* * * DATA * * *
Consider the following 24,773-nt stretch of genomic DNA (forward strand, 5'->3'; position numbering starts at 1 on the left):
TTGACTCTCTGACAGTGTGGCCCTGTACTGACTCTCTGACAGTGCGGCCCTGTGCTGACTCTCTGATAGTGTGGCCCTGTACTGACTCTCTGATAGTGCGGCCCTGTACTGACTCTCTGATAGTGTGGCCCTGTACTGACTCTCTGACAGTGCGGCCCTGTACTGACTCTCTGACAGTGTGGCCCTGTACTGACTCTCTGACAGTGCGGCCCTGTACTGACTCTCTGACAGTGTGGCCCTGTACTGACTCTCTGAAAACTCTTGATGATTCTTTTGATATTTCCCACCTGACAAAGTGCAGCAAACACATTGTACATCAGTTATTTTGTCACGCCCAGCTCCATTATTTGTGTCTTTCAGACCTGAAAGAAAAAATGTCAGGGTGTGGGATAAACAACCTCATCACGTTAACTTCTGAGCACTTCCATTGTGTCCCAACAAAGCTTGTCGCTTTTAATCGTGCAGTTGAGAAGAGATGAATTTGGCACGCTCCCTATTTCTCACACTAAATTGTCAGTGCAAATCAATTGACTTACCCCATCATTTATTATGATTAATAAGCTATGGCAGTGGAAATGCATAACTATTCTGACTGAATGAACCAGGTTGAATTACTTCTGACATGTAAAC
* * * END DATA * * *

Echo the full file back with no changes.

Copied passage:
Consider the following 24,773-nt stretch of genomic DNA (forward strand, 5'->3'; position numbering starts at 1 on the left):
TTGACTCTCTGACAGTGTGGCCCTGTACTGACTCTCTGACAGTGCGGCCCTGTGCTGACTCTCTGATAGTGTGGCCCTGTACTGACTCTCTGATAGTGCGGCCCTGTACTGACTCTCTGATAGTGTGGCCCTGTACTGACTCTCTGACAGTGCGGCCCTGTACTGACTCTCTGACAGTGTGGCCCTGTACTGACTCTCTGACAGTGCGGCCCTGTACTGACTCTCTGACAGTGTGGCCCTGTACTGACTCTCTGAAAACTCTTGATGATTCTTTTGATATTTCCCACCTGACAAAGTGCAGCAAACACATTGTACATCAGTTATTTTGTCACGCCCAGCTCCATTATTTGTGTCTTTCAGACCTGAAAGAAAAAATGTCAGGGTGTGGGATAAACAACCTCATCACGTTAACTTCTGAGCACTTCCATTGTGTCCCAACAAAGCTTGTCGCTTTTAATCGTGCAGTTGAGAAGAGATGAATTTGGCACGCTCCCTATTTCTCACACTAAATTGTCAGTGCAAATCAATTGACTTACCCCATCATTTATTATGATTAATAAGCTATGGCAGTGGAAATGCATAACTATTCTGACTGAATGAACCAGGTTGAATTACTTCTGACATGTAAAC